Once again we're bringing you an advance sneak peek at our listings for the next issue of Previews, this time with our releases scheduled for February 2010. It's going to be a big month for us with 8 new books, including two new Love and Rockets collections (one from Gilbert & one from Jaime), a great Kim Deitch yarn, horror noir from Ho Che Anderson, Captain Easy Vol. 1 (resolicited from August), a new softcover edition of the almost-out-of-print Blazing Combat, The Best American Comics Criticism of the 21st Century, and, pictured above, the breathtaking new graphic novel from Eisner Award winner Cathy Malkasian! Check it all out right here.
Scheduled to arrive in comics shops across the country this week: Like a Dog by Zak Sally. This hardcover one-man anthology (not entirely accurate: there are two collaborative pieces in there) collects the first two issues of Sally's Eisner-nominated self-published series Recidivist along with short stories from Mome and elsewhere. Our usual battery of previews & reviews can be found here; check with your local shop to confirm availability because your time is valuable and gas is still pretty expensive.
• Review: "Reproducing unfinished roughs, penciled-in and scribbled-out dialogue, half-inked panels, torn-up and taped-together pages, even cropping what look like finished comics so that you can't see the whole thing, Columbia and his partners in the production of this book, Paul Baresh and Adam Grano, have produced a fractured masterpiece, a glimpse of the forbidden, an objet d'art noir. ... The horror of Columbia's sickly-cute Pim & Francie vignettes--a zombie story, a serial-killer story, a witch-in-the-woods story, a haunted-forest story, a trio of chase sequences--is extraordinarily effective. ... [T]hese scary stories and disturbing images are all so gorgeously awful that they appear to have corrupted the book itself... — an inherently horrific object. Bravo." – Sean T. Collins
• Review: "...[I]n these pages [of The Troublemakers] lies a challenging, meticulously crafted story of grifters in the middle of a con. Not surprisingly, [Gilbert] Hernandez populates his story with some thoroughly grounded and intriguing figures, but what’s fascinating about the plot is how it criss-crossed over on itself so that not only do the characters remain unaware of who’s conning who but so does the reader. The plot is an intricately woven web of lies and truths, and it’s peppered, of course, with Hernandez’s trademark touch of raw sexuality. Fans of such crime comics as Criminal and 100 Bullets would be well advised to give this graphic novel a chance; they won’t be disappointed. ... [Rating] 9/10" – Don MacPherson, Eye on Comics [Ed. note: I get a big "attack site" warning at that link, so click at your own risk]
• Review: "...[W]ith their crashing planes, erupting volcanoes, boil-stricken sufferers, and monstrous whirlwinds[,] Wolverton’s literalist depictions of Revelation are powerful, shocking, and above all grotesquely beautiful. ... Though Wolverton’s approach to [the Old Testament] stories was somewhat more matter-of-fact than his apocalyptic panoramas, there is still a passion for the bizarre evident in the Bible Story illustrations. ... Wolverton’s Bible illustrations sit on the border between sacred and profane, and that unique placement is what gives them such power." – Gabriel Mckee, Religion Dispatches (hat tip: Kevin Church)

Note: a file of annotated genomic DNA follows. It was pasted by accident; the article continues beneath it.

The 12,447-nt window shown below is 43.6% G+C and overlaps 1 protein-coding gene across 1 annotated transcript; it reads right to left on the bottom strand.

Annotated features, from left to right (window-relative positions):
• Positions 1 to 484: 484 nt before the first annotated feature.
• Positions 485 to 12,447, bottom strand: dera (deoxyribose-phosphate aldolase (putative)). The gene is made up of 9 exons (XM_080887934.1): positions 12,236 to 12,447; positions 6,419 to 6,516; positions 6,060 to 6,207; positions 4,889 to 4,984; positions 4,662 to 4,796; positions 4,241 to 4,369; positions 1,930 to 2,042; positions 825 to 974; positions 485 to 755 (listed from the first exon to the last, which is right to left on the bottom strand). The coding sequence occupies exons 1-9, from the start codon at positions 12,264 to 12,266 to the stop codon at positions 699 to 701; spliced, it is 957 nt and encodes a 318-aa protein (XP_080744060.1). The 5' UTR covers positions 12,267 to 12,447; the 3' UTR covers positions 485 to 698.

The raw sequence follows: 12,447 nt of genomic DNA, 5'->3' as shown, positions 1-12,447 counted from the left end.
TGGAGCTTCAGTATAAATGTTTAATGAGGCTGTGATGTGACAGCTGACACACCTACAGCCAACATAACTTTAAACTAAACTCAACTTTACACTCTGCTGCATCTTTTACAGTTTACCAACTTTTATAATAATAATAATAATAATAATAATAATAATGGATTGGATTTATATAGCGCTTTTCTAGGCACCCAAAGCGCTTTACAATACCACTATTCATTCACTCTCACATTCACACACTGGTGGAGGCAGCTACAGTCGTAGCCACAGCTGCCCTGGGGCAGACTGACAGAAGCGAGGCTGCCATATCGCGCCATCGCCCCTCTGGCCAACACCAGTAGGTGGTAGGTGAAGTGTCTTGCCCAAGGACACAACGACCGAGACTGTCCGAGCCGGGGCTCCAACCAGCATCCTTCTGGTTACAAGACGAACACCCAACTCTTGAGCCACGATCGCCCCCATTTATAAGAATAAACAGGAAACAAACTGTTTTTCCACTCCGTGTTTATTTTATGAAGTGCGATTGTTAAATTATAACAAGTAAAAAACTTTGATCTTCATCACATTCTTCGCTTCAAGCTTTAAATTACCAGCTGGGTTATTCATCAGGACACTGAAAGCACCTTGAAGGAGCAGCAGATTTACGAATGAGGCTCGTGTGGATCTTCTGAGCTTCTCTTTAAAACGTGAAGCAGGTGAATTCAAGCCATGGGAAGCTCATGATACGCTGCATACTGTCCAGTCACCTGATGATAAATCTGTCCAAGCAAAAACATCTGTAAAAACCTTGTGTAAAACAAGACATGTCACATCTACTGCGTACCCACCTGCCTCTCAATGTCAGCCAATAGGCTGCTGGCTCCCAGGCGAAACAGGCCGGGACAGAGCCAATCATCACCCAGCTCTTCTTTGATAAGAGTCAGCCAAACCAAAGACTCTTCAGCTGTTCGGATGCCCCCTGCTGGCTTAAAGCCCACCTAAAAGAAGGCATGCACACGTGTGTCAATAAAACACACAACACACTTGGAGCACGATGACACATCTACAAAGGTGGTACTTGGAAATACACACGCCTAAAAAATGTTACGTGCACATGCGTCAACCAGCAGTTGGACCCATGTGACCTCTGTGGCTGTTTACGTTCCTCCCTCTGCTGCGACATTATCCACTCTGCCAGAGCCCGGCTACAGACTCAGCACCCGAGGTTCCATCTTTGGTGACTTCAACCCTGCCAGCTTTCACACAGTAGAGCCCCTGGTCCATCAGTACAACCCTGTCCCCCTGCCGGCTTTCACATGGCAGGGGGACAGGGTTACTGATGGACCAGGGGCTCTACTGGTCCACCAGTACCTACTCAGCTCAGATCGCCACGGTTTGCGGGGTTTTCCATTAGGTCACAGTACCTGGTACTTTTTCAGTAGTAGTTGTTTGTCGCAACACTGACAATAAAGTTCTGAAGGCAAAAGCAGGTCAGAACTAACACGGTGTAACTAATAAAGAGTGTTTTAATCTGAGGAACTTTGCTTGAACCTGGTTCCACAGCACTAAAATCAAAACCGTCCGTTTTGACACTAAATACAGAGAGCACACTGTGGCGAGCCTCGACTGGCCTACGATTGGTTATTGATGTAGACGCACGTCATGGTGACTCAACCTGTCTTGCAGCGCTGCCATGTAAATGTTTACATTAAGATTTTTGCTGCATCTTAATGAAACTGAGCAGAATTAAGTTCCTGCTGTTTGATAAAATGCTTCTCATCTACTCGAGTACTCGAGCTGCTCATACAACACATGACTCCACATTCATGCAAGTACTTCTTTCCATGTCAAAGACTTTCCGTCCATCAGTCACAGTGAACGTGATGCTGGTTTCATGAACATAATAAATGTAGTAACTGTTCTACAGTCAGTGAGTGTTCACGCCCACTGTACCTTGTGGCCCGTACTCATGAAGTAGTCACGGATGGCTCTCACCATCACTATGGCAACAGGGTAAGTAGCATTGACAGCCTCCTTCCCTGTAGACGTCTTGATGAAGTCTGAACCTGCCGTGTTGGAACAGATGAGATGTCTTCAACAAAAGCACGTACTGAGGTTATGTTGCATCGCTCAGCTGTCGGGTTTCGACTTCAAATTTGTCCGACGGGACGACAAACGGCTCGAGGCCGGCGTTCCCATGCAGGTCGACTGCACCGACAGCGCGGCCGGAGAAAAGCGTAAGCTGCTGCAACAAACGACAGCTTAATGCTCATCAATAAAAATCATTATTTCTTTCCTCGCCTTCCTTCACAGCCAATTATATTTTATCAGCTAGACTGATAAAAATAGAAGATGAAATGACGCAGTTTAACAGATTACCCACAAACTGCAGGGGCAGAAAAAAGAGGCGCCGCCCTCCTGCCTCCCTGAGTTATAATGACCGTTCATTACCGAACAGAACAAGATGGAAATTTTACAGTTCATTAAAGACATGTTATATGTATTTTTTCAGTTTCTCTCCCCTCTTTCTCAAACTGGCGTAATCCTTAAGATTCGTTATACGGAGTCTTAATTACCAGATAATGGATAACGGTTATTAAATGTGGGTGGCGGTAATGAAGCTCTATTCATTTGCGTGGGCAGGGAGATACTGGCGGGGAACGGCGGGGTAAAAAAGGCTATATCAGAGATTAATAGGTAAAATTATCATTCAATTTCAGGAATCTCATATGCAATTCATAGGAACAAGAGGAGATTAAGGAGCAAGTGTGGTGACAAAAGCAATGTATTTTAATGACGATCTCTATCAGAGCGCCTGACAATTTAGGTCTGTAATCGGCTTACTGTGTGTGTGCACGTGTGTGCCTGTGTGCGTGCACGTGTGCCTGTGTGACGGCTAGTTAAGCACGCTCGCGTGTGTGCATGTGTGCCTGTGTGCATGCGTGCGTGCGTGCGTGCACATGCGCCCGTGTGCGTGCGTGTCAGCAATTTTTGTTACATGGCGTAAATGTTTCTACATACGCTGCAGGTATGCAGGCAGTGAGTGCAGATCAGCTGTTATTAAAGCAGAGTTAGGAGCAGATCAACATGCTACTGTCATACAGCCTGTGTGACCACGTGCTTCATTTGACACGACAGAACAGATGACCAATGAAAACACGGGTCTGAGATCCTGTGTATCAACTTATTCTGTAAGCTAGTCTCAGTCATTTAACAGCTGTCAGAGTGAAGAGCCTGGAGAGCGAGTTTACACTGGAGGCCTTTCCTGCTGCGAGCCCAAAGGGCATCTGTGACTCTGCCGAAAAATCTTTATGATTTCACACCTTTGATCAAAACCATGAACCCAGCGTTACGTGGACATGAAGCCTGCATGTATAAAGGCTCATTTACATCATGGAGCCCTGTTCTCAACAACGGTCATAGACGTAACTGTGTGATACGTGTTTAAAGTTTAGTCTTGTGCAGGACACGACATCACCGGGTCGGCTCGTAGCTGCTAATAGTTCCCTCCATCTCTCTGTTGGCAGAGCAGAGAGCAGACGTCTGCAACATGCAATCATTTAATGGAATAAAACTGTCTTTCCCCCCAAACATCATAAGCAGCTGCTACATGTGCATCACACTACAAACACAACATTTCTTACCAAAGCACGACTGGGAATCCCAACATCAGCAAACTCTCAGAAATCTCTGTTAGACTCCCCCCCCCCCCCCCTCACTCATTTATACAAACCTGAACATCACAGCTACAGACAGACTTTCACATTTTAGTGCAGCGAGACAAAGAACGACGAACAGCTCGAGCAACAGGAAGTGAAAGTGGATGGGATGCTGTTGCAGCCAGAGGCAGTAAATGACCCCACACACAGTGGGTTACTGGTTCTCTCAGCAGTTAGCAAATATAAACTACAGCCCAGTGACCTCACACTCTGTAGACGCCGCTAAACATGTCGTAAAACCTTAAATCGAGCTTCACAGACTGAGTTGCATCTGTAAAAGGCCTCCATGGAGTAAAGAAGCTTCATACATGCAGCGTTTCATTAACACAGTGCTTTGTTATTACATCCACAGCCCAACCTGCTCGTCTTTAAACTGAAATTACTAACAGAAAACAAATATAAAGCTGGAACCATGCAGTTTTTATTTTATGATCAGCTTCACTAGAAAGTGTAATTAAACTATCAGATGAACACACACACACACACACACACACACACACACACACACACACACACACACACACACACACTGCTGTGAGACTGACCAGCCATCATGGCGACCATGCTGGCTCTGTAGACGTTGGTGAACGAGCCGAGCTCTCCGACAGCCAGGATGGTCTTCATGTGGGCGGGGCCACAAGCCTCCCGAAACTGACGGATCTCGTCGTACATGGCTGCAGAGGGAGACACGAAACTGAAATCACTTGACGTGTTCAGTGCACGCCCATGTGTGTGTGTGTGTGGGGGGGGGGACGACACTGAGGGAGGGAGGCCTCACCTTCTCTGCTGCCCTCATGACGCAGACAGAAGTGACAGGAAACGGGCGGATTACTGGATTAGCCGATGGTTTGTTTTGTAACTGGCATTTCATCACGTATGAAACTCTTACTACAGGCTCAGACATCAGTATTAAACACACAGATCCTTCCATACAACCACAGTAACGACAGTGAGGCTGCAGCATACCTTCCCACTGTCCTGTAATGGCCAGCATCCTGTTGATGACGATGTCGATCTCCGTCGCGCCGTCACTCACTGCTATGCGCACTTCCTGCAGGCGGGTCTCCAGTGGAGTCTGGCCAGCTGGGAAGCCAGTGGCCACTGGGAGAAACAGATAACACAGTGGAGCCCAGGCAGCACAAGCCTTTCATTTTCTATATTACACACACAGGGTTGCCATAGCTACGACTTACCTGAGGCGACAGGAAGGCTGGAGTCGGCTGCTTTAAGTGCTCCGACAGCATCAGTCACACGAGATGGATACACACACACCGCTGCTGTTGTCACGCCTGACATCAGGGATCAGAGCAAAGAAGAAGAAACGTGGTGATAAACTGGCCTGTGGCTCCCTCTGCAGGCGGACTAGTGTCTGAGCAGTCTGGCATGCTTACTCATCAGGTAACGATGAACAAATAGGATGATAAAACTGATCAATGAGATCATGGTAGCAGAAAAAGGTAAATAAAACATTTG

• Review: "...'The Hasty Smear of My Smile'..., which ran as a backup feature in the final issue of Peter Bagge’s Hate (#30) , is a mini-masterpiece. It’s a capsule version of [Alan] Moore’s considerable skill, the epitome of everything that makes him fascinating as a writer." – Marc Sobel, Comic Book Galaxy
• Interview: At Hypergeek, The Comics Journal editor Mike Dean answers Edward Kaye's questions about the changes to his TCJ subscription
• Opinion: Future Comics Journal blogger Noah Berlatsky of The Hooded Utilitarian offers a critical counterpoint to Jeet Heer's previous comments on the Journal
Jim Flora Art now has the super-popular, iconic Flora Mambo for Cats LP cover image in a new smaller (7" x 7"), affordable ($25) open edition giclee print. (The 20" x 20" limited edition silkscreen version is almost sold out.) Don't you just love their little mustaches? Makes a great combo gift along with any of our 3 Jim Flora art books.
(Ed. note: As more end-of-year lists come in, we will collect the listed titles in a 2009 Critics' Picks category in our online shop, as we did for the 2008 Critics' Picks, in addition to noting them here on Flog.)
The blogosphere never rests — it's Online Commentary & Diversions:
• Review: "Boyreau laments how digital phased out analog when it comes to our movie viewing; has the Internet done the same with his book [Portable Grindhouse: The Lost Art of the VHS Box] commemorating the losing side of that battle? I say no. It's not just because of the tremendous job Boyreau and Covey did with the cover reproductions, or the lovely, solid paper stock, or the cutesy slipcase. It's because Boyreau is right: the aura of the object is irreplaceable. A book collection of VHS box art contains preserves what was special about them in a way a Flickr gallery just can't. Next time you have a trashy movie marathon, pass this around between movies--unlike your laptop, you won't even need to worry that much about spilling beer on it." – Sean T. Collins
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